Hepatocellular carcinoma (HCC) is the most common primary liver cancer and the fifth most common malignant tumor worldwide. Liver resection is a curative treatment for HCC and can be safety performed by a minimally invasive procedure in all liver segments without size limitations (1,2).
Nevertheless, some patients are diagnosed with HCC and portal vein tumor thrombosis (PVTT). According to the staging system of the Barcelona Clinic Liver Cancer (BCLC), patients with macrovascular invasion are staged as BCLC-C. For those patients, the prognosis is generally poor. However, the management of HCC with macrovascular invasion is still controversial. Indeed, recent studies proposed different surgical procedure such as one-stage resection or associating liver partition and portal vein ligation, with promising results (3-5).
Trans-arterial radioembolization (TARE) is a type of brachytherapy performed by selective intraarterial injection of yttrium-90 microspheres. This innovative technique has been described as a potential curative or downstaging therapy in the setting of liver transplantation even in patients with PVTT (6,7).
We read with great interest the manuscript entitled “Development of a prognostic score to predict response to yttrium-90 radioembolization for hepatocellular carcinoma with portal vein invasion” written by Dr. Spreafico et al. (8).
Authors present a retrospective single center study on 120 patients with HCC and PVTT, receiving TARE as elective treatment. Median age at TARE treatment was 64 years with a MELD score of 8. All patients were classified as BCLC-C, and the PVTT was graded as segmentary (PV1), secondary order branch (PV2) and first-order branch (PV3) in 53 (44.2%), 37 (30.8%) and 30 (25%) patients respectively. The median tumor diameter was 7.3 cm.
The authors reported a median overall survival of 14.1 months, without any death at 30 days after first dose treatment. The 1- and 3-year survival rates were 53.2% and 18.5% respectively. Only one patient was treated with a curative intent after TARE undergoing liver transplant. The majority of progression were observed into the liver (76.6%).
The authors developed a prognostic classification allowing to identify which patients would benefit from TARE. Bilirubin (cutoff 1.2 mg/dL =0 or 2 points), PVTT grade (PV1-2-3=0, 2 or 3 points) and tumor burden (cutoff 50% liver volume =0 or 3 points) at the time of TARE were the three variables independently correlated with survival. Thus, 3 prognostic categories were proposed: favorable prognosis (0 points), intermediate prognosis (2–3 points) and dismal prognosis (>3 points). The three categories had a median overall survival of 32.2, 14.9 and 7.8 months respectively.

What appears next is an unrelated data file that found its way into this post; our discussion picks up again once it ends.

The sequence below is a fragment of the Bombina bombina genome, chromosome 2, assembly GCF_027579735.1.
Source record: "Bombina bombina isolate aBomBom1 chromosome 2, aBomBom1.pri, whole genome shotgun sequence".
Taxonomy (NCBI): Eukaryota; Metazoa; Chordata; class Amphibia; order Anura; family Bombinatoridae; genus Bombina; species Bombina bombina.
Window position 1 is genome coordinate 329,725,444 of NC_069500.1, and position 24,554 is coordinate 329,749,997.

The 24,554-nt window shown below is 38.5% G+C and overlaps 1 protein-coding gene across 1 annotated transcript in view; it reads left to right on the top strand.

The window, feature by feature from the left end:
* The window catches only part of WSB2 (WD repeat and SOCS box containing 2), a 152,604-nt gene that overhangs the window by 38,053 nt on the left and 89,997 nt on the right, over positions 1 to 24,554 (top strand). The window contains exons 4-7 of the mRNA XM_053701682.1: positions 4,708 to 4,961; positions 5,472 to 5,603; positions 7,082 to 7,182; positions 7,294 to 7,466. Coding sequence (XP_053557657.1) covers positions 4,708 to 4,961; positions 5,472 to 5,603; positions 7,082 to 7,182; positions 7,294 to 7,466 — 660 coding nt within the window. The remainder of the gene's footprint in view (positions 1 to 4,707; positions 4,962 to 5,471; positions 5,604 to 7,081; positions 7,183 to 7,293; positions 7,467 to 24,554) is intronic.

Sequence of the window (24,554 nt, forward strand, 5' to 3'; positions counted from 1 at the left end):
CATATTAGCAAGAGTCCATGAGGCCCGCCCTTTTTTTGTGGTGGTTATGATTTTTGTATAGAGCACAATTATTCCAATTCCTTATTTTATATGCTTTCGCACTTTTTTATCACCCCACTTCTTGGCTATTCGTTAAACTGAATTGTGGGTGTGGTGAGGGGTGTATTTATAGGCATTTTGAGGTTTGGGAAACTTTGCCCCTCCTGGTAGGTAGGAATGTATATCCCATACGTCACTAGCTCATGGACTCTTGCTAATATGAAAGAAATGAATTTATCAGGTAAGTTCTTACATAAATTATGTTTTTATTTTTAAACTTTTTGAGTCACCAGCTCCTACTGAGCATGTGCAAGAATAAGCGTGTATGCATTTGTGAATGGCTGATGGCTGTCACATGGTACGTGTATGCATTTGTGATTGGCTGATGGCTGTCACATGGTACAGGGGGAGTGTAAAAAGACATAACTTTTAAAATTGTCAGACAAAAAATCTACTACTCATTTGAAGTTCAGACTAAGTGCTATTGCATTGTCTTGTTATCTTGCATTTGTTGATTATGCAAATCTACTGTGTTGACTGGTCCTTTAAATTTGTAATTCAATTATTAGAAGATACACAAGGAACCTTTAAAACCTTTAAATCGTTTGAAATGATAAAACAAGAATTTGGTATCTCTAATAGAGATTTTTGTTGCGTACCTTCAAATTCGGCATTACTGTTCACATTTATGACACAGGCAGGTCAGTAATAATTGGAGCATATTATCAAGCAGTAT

According to the presented prognostic classification physicians may propose TARE in those patients with low bilirubin, PVTT grade PV1 and tumor burden inferior of 50% of liver volume. Those patients may be in a second-period candidate for liver resection or liver transplantation. In this way TARE would become an alternative bridge or downstaging therapy to transplantation (9,10). Furthermore, other studies have shown that TARE has a better response rate compared to TACE in patients with an advanced BCLC stage (11,12).
Nonetheless, no prospective comparison of liver resection versus systemic treatments or TARE has ever been reported (13).
Authors describe for patients with 0 points (absence of adverse prognostic factors) a median overall survival of 32.2 months and a median progression-free survival of 14.1 months. As suggested by authors and previously described in others series, the downstaging observed after TARE, could lead to a curative treatment in a patient with PVTT with subsequent liver transplant (6,10-14).
Radioembolization is playing a role in the therapeutic algorithm of HCC for BCLC class A, B, and C. If we consider the possibility of downstaging HCC patient with PVTT, many patients could have a chance to be cured. Indeed, in front of these promising results, prospective comparative studies are needed to reinforce and confirm these preliminary results. In an alternative to accepted palliative treatment, the score from Spreafico et al. suggest in which patient to date a TARE treatment will be useful. For patients with a score over 3 points, authors suggest performing conventional palliative therapy. Multiple cases series have been reported worldwide even in patients with PVVT in a first-order branch (7). Maybe for those patients personalized dosimetry or sequential multiple TARE procedure will be helpful.
Conflicts of Interest: The authors have no conflicts of interest to declare.
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- Ettorre GM, Levi Sandri GB, Santoro R, et al. Bridging and downstaging to transplantation in hepatocellular carcinoma. Future Oncol 2014;10:61-3. [Crossref] [PubMed]
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